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Oscar Piastri admits that competing against racers he idolized as a child can feel intimidating.


“It’s an incredible opportunity to have this as a profession, even though it doesn’t feel like work,” states Oscar Piastri humbly about his experience in Formula One. This Sunday marks his debut at the Mexican Grand Prix, but he approaches the challenge fearlessly. As a 22-year-old rookie in his first season of F1, the Australian driver has exceeded expectations.

After receiving the necessary tools from his team, Piastri showcased the talent and personal qualities that make him stand out as a driver with a bright future. At McLaren, he is already being favorably compared to legendary drivers Fernando Alonso and Michael Schumacher.

Piastri does not display any feelings of entitlement, unlike some of his older colleagues. He also recognizes that when he initially got into an F1 car, he had to adapt to the new environment and the company he was now a part of.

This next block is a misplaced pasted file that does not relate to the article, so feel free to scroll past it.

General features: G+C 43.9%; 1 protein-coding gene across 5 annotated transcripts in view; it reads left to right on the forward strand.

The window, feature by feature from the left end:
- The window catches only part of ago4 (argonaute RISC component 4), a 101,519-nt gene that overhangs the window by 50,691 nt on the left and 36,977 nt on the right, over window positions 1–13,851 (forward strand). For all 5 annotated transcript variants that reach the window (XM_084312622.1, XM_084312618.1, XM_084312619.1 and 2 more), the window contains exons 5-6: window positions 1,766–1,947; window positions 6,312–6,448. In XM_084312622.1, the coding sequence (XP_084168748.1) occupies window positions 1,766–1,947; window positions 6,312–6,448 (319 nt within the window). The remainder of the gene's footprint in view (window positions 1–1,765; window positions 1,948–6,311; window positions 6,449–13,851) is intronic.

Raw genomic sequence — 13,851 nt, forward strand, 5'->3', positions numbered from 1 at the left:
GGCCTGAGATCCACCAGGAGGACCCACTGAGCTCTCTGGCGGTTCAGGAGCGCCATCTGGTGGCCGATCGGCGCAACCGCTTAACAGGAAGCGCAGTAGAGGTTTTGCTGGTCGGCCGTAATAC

“It can be intimidating to race against drivers like Lewis Hamilton and Fernando Alonso, who have 15-20 years of experience. Growing up watching them on TV adds to the pressure, but it’s also an honor to compete against them. It’s reassuring to know that they are not unbeatable and I can challenge them on the track.”

An impressive aspect of Piastri’s first season is his rapid adaptation, even in the competitive world of champions. This is an accomplishment that he can rightfully take pride in.

He says it was a difficult experience and initially intimidating, but he overcame his fears quickly.